It’s almost impossible not to feel a bit naïve or out of one’s depth while traveling, particularly when it comes to food. Nearly everywhere you go, whether it be a different state, region, or country, food tastes, looks, and smells a little different. Even acquiring food can be different. Some places you find it in nice sterile supermarkets, others you buy it from a cart on the street, or while walking down aisles with colorful, artfully displayed offerings and vendors trying to get your attention. The experience of seeking out food is weird. Things look different, they smell different, the way they are sold are unfamiliar compared to our processed and unrecognizable versions available in the States.
These differences in foods and the process of acquiring them are at the root of most of my travel stories and memories. Some are sweet, some are funny, and a few are embarrassing.
One of my most memorable occurred during my first trip to Rome in 2005, actually it was my first time ever traveling outside of the country as well as traveling on my own. The first 48 hours were pretty stressful figuring out where I was going, being overwhelmed by the language barrier, and general fatigue. It was also at a time where it wasn’t great to be an American abroad and I was self-conscious of this. I felt like a typical ignorant American bumbling around this beautiful foreign city asking people to not speak their beautiful Italian at me. I didn’t want to interact with anyone. My hunger finally won out a day and a half after my arrival and I sought sustenance. I passed a little market where I saw apples for sale. I asked for three, then asked if the woman could repeat the cost in English, which she could not but gestured with her fingers instead, I paid, and then left. I ate the shit out of those apples, down to the core and then some. Later that day I also stopped for a panini and ate it while on a hill overlooking some beautiful ruins. Funny enough, I think this is all that my family remembers of my trip to Rome because they were all worried about how desperate I sounded and were worried I wasn’t eating.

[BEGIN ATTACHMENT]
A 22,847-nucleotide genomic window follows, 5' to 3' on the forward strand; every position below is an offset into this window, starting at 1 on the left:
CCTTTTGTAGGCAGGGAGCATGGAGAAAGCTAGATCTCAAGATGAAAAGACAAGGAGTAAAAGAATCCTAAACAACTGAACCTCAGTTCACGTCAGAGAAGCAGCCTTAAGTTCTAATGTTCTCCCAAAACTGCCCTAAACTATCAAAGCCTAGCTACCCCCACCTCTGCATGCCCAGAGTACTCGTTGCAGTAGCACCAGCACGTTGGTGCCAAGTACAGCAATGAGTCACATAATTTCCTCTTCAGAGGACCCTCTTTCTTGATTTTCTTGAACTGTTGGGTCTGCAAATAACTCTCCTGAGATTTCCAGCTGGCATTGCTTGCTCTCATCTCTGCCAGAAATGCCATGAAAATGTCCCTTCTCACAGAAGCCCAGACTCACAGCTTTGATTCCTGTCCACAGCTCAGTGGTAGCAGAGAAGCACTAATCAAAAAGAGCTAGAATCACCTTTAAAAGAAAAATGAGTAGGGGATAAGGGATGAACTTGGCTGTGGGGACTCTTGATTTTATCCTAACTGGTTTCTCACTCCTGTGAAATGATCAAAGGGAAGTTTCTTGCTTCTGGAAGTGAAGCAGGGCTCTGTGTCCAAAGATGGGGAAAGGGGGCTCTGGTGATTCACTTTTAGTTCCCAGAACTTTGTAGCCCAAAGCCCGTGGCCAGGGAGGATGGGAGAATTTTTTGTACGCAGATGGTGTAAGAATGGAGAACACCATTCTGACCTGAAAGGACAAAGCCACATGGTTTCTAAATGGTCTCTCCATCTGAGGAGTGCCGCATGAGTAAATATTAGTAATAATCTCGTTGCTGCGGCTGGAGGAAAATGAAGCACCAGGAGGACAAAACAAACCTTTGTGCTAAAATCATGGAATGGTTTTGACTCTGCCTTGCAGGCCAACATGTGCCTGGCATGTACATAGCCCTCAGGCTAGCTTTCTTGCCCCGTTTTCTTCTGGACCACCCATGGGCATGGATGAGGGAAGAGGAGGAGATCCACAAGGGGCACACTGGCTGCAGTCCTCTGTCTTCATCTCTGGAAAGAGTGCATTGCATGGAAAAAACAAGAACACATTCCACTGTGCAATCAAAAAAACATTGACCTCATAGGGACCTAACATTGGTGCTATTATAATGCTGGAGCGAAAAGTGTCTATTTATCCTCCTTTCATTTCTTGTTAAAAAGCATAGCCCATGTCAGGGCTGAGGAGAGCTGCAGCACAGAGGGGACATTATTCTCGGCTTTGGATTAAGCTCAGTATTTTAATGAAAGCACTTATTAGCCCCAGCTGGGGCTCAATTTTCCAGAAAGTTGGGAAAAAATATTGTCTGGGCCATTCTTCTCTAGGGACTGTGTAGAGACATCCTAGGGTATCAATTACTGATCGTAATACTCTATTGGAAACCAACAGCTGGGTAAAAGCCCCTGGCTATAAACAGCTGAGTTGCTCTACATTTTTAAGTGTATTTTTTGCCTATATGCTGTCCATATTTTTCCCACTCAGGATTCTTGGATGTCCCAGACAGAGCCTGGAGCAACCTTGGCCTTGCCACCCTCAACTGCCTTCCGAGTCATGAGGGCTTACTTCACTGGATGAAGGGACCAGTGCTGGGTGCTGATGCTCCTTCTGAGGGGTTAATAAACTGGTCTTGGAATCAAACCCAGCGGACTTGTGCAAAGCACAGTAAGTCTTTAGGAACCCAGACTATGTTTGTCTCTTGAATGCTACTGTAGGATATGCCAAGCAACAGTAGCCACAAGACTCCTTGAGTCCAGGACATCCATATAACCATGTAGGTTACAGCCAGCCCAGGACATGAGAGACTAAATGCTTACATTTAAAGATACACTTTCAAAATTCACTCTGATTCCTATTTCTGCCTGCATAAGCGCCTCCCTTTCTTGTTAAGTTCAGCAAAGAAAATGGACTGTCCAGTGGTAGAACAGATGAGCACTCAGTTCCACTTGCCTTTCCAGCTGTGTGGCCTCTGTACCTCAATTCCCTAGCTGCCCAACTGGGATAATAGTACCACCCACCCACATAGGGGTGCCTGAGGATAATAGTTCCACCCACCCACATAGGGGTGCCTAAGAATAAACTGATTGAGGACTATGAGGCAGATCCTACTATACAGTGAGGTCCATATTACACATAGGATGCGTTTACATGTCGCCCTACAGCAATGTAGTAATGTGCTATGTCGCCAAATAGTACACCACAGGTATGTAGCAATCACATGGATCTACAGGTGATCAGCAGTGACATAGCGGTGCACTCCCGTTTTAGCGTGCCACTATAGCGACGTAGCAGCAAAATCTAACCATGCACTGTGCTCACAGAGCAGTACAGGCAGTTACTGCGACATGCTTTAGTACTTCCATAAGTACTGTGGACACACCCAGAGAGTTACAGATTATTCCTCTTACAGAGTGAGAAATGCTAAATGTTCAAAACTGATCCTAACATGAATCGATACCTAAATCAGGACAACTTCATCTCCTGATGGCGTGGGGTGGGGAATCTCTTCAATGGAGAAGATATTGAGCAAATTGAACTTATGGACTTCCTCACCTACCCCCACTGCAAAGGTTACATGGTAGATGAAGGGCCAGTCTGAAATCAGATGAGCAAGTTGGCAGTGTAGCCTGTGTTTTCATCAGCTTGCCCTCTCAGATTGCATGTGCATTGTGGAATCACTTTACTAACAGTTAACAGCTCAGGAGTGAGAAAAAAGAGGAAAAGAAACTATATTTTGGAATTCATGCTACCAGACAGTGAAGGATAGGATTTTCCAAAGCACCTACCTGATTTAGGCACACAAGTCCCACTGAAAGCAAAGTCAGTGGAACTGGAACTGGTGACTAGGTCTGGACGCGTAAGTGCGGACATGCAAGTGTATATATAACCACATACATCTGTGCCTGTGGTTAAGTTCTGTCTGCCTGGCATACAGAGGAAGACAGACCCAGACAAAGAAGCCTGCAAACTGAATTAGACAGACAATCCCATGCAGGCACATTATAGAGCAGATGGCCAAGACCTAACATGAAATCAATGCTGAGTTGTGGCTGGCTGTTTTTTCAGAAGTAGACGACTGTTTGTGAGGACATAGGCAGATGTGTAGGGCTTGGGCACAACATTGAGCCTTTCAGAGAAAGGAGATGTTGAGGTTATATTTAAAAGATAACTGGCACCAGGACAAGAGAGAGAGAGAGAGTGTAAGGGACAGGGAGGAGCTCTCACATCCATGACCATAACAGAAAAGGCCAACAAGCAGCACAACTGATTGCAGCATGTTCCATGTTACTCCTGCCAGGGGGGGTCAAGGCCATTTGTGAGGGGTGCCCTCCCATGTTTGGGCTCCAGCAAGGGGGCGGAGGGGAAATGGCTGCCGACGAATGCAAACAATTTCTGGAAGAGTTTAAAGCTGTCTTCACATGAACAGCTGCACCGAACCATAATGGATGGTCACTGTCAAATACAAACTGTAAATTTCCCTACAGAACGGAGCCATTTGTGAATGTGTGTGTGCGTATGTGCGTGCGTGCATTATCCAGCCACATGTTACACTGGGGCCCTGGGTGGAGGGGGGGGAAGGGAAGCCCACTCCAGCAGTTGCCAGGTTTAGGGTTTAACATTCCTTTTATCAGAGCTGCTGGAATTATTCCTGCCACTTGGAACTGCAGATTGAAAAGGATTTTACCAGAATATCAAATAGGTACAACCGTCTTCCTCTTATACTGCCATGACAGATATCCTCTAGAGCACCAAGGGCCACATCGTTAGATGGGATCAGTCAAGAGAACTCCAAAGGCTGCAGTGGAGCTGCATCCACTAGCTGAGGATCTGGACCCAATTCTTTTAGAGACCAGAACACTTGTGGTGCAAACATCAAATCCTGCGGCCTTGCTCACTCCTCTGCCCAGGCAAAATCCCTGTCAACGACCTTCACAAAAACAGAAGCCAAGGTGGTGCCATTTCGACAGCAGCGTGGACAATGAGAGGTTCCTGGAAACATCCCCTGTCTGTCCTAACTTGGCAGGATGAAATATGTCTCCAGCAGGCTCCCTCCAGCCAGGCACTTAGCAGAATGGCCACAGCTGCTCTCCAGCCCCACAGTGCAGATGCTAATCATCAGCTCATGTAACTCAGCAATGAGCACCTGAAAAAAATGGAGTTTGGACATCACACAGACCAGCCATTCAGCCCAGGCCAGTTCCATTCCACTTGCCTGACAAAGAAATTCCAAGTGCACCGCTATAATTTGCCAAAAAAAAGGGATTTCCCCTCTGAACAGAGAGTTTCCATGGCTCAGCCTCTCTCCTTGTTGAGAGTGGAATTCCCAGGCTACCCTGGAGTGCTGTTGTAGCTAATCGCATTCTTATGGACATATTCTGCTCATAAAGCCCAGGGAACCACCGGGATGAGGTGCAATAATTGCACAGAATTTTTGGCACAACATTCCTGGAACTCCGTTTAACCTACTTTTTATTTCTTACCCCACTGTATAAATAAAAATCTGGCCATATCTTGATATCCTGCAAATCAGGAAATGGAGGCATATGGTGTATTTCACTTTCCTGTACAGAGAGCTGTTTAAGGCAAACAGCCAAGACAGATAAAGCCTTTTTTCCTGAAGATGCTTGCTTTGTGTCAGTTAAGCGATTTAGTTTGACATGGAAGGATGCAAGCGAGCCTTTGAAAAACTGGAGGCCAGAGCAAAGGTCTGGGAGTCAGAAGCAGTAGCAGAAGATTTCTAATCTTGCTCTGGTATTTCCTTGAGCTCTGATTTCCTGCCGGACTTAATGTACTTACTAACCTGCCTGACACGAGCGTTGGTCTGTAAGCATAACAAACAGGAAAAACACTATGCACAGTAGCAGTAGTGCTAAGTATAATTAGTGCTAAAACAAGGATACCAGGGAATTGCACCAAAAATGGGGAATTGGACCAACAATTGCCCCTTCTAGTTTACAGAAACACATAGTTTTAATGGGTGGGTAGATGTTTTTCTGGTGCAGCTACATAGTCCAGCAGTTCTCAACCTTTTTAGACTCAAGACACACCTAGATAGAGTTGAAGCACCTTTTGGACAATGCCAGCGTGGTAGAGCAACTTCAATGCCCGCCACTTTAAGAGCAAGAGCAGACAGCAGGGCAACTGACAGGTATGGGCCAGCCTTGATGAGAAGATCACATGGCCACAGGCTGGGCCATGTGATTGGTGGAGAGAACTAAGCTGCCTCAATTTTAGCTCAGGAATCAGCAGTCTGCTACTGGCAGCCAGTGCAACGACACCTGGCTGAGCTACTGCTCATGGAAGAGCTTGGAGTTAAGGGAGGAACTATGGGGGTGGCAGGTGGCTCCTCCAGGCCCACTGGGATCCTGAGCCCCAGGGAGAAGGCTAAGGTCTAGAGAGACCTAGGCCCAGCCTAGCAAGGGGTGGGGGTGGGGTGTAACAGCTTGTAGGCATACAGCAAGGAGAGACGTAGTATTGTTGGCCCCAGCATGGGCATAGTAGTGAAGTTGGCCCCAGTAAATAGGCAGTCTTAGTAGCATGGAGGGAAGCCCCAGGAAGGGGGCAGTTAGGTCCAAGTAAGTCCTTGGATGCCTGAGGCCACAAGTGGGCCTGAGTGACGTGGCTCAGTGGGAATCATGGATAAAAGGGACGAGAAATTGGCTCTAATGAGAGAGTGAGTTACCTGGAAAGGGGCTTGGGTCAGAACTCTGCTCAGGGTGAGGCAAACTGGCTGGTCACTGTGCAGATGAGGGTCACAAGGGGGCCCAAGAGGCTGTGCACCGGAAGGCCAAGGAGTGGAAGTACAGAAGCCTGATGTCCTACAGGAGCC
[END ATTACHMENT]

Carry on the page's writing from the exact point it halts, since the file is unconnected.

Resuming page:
Quantity has also been an issue for me when obtaining food. After an excavation in Greece in 2007, I ventured out to a beautiful island for a day to walk around and enjoy being out of a city. I passed by a vendor near a beach selling the most beautiful looking green grapes I’d ever seen. She asked how much I wanted, I shrugged, she suggested a kilo, and I said OK. A kilo is a lot of grapes—a lot! I shared them with people in my hostel later that day and was still eating grapes two days later. They were delicious though.
A year later my best friend and I backpacked across Europe. While in Salzburg, Austria we decided to spend some money and treat ourselves to a proper meal blowing our pauper’s budget. I looked at the menu and said, “I’ll be ordering the meter-wurst. I am sure it’s a joke and not really a meter long.” Much to our shared amusement, a short while later a long board exceeding the width of our table appeared and I discovered that a meter-wurst is, in fact, a meter long (and delicious).